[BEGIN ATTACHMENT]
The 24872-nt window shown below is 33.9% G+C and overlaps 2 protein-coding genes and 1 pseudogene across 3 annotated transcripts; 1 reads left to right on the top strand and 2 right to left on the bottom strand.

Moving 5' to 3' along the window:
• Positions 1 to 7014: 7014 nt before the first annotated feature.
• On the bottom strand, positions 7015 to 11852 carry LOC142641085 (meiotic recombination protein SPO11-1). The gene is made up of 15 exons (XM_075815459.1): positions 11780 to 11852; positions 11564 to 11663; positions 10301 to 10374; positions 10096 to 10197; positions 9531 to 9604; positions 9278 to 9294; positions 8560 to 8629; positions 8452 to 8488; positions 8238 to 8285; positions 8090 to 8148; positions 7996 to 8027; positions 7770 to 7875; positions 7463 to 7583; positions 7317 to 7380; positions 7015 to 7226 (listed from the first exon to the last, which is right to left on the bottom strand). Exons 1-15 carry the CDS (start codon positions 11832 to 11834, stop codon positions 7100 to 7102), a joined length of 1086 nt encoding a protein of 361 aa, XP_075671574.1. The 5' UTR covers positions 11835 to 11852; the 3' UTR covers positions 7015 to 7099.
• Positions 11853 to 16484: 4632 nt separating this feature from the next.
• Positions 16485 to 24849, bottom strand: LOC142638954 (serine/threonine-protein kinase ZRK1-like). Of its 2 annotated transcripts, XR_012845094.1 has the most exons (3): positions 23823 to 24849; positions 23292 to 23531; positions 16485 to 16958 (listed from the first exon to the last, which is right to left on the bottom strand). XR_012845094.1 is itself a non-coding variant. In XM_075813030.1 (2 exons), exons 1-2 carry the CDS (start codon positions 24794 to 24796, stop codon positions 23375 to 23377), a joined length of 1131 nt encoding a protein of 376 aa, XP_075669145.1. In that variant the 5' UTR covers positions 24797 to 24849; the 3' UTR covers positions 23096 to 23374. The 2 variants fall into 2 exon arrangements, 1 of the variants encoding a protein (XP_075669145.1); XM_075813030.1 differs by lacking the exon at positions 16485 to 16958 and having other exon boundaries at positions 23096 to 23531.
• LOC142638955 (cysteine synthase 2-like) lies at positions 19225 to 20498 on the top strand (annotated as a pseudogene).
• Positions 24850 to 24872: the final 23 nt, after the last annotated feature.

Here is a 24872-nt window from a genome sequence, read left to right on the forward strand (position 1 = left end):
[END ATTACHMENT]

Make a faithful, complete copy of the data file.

The 24872-nt window shown below is 33.9% G+C and overlaps 2 protein-coding genes and 1 pseudogene across 3 annotated transcripts; 1 reads left to right on the top strand and 2 right to left on the bottom strand.

Moving 5' to 3' along the window:
• Positions 1 to 7014: 7014 nt before the first annotated feature.
• On the bottom strand, positions 7015 to 11852 carry LOC142641085 (meiotic recombination protein SPO11-1). The gene is made up of 15 exons (XM_075815459.1): positions 11780 to 11852; positions 11564 to 11663; positions 10301 to 10374; positions 10096 to 10197; positions 9531 to 9604; positions 9278 to 9294; positions 8560 to 8629; positions 8452 to 8488; positions 8238 to 8285; positions 8090 to 8148; positions 7996 to 8027; positions 7770 to 7875; positions 7463 to 7583; positions 7317 to 7380; positions 7015 to 7226 (listed from the first exon to the last, which is right to left on the bottom strand). Exons 1-15 carry the CDS (start codon positions 11832 to 11834, stop codon positions 7100 to 7102), a joined length of 1086 nt encoding a protein of 361 aa, XP_075671574.1. The 5' UTR covers positions 11835 to 11852; the 3' UTR covers positions 7015 to 7099.
• Positions 11853 to 16484: 4632 nt separating this feature from the next.
• Positions 16485 to 24849, bottom strand: LOC142638954 (serine/threonine-protein kinase ZRK1-like). Of its 2 annotated transcripts, XR_012845094.1 has the most exons (3): positions 23823 to 24849; positions 23292 to 23531; positions 16485 to 16958 (listed from the first exon to the last, which is right to left on the bottom strand). XR_012845094.1 is itself a non-coding variant. In XM_075813030.1 (2 exons), exons 1-2 carry the CDS (start codon positions 24794 to 24796, stop codon positions 23375 to 23377), a joined length of 1131 nt encoding a protein of 376 aa, XP_075669145.1. In that variant the 5' UTR covers positions 24797 to 24849; the 3' UTR covers positions 23096 to 23374. The 2 variants fall into 2 exon arrangements, 1 of the variants encoding a protein (XP_075669145.1); XM_075813030.1 differs by lacking the exon at positions 16485 to 16958 and having other exon boundaries at positions 23096 to 23531.
• LOC142638955 (cysteine synthase 2-like) lies at positions 19225 to 20498 on the top strand (annotated as a pseudogene).
• Positions 24850 to 24872: the final 23 nt, after the last annotated feature.

Here is a 24872-nt window from a genome sequence, read left to right on the forward strand (position 1 = left end):